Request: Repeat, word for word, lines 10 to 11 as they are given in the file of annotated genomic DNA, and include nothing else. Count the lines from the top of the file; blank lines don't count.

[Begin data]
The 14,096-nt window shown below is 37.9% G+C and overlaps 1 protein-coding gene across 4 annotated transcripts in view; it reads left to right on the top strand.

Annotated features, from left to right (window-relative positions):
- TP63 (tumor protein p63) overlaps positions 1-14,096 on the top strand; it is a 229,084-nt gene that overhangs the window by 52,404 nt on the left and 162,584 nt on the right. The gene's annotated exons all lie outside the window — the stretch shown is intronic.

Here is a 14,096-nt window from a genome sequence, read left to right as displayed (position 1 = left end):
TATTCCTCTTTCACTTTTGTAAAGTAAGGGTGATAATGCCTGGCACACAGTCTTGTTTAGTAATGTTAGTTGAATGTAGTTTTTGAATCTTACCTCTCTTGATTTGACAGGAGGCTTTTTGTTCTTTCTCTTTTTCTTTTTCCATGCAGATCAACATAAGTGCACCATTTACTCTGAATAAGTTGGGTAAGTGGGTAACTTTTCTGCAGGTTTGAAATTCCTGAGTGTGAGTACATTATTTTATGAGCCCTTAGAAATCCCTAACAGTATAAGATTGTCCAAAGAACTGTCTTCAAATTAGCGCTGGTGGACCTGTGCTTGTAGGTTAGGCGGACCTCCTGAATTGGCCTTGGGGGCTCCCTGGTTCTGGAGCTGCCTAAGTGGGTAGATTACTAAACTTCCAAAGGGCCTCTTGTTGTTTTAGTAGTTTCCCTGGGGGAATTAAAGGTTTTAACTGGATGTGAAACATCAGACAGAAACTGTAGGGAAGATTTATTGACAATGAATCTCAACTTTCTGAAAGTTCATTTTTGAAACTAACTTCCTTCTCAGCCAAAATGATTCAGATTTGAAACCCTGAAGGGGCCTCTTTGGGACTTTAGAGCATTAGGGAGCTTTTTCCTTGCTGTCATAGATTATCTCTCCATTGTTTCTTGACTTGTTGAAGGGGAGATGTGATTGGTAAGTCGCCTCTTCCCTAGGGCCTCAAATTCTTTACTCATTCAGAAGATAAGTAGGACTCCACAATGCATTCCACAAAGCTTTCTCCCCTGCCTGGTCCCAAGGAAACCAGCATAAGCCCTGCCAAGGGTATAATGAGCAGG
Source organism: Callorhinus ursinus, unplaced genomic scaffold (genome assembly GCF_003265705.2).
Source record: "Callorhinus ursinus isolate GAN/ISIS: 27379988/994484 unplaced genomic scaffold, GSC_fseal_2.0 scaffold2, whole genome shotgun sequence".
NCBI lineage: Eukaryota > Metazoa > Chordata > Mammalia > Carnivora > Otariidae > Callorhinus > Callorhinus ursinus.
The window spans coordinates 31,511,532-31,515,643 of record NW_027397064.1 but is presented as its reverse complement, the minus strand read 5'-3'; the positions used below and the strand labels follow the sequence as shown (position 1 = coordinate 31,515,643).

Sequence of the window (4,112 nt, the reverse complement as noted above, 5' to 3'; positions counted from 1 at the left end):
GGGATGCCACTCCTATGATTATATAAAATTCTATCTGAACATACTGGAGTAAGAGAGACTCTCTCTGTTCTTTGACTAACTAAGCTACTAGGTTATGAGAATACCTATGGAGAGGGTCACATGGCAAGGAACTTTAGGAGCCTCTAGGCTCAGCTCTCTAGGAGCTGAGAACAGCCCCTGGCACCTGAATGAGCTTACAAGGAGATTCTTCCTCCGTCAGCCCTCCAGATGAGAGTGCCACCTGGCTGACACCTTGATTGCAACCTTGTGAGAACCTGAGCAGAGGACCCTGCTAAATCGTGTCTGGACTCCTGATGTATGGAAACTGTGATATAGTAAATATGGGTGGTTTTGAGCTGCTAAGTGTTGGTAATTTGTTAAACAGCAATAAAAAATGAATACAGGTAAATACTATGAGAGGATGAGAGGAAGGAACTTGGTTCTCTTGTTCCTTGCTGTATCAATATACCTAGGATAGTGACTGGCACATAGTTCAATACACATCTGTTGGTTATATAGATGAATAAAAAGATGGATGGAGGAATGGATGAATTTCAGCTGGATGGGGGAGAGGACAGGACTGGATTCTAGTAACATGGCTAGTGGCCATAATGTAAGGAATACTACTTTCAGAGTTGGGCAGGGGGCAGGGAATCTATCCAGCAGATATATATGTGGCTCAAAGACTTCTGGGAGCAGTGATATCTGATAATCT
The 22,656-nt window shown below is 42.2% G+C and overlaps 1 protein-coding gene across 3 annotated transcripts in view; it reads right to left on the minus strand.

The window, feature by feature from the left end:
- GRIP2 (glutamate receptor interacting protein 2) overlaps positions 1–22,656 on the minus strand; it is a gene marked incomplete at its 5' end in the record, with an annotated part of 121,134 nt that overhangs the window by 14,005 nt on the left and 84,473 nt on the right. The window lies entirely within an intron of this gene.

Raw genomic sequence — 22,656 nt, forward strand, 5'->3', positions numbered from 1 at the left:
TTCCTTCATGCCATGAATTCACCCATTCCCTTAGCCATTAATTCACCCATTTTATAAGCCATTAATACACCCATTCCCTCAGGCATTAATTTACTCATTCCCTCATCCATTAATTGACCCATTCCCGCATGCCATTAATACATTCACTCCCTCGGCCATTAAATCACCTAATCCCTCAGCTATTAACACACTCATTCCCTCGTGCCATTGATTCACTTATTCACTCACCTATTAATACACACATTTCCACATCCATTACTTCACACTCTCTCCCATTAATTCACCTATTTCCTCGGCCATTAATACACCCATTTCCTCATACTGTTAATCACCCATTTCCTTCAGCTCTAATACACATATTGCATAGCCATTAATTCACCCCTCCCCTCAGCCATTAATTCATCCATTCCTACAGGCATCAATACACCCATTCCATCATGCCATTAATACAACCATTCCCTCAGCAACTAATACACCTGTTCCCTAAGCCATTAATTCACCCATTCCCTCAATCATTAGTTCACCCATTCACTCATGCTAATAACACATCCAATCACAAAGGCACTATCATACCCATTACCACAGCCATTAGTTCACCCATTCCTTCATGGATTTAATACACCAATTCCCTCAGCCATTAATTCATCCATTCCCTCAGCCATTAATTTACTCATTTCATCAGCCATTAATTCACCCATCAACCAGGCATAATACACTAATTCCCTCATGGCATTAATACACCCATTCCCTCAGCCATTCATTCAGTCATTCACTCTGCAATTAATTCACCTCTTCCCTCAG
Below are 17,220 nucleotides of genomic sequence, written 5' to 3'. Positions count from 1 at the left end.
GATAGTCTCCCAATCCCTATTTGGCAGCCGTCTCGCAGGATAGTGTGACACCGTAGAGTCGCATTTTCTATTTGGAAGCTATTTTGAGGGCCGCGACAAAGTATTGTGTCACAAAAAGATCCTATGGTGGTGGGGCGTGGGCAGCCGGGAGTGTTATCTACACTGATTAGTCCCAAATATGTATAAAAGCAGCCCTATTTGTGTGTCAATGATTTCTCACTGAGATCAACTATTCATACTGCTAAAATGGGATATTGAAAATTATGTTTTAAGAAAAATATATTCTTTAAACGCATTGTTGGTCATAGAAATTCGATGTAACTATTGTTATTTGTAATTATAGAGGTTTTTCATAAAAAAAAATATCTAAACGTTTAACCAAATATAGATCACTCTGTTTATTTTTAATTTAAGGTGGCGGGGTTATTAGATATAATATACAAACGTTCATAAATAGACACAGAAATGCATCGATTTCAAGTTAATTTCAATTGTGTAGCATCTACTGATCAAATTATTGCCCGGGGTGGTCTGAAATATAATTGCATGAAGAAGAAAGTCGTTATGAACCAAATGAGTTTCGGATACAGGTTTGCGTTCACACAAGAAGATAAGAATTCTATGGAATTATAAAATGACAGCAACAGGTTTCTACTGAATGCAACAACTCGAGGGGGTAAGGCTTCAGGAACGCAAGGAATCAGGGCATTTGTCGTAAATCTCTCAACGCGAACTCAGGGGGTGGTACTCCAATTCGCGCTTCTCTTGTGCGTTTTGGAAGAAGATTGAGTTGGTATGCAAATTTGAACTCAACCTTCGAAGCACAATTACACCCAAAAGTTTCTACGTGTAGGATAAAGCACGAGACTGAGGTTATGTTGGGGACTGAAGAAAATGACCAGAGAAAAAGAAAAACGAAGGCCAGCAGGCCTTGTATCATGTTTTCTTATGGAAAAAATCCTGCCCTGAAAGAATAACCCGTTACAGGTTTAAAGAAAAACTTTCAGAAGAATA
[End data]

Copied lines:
Sequence of the window (4,112 nt, the reverse complement as noted above, 5' to 3'; positions counted from 1 at the left end):
GGGATGCCACTCCTATGATTATATAAAATTCTATCTGAACATACTGGAGTAAGAGAGACTCTCTCTGTTCTTTGACTAACTAAGCTACTAGGTTATGAGAATACCTATGGAGAGGGTCACATGGCAAGGAACTTTAGGAGCCTCTAGGCTCAGCTCTCTAGGAGCTGAGAACAGCCCCTGGCACCTGAATGAGCTTACAAGGAGATTCTTCCTCCGTCAGCCCTCCAGATGAGAGTGCCACCTGGCTGACACCTTGATTGCAACCTTGTGAGAACCTGAGCAGAGGACCCTGCTAAATCGTGTCTGGACTCCTGATGTATGGAAACTGTGATATAGTAAATATGGGTGGTTTTGAGCTGCTAAGTGTTGGTAATTTGTTAAACAGCAATAAAAAATGAATACAGGTAAATACTATGAGAGGATGAGAGGAAGGAACTTGGTTCTCTTGTTCCTTGCTGTATCAATATACCTAGGATAGTGACTGGCACATAGTTCAATACACATCTGTTGGTTATATAGATGAATAAAAAGATGGATGGAGGAATGGATGAATTTCAGCTGGATGGGGGAGAGGACAGGACTGGATTCTAGTAACATGGCTAGTGGCCATAATGTAAGGAATACTACTTTCAGAGTTGGGCAGGGGGCAGGGAATCTATCCAGCAGATATATATGTGGCTCAAAGACTTCTGGGAGCAGTGATATCTGATAATCT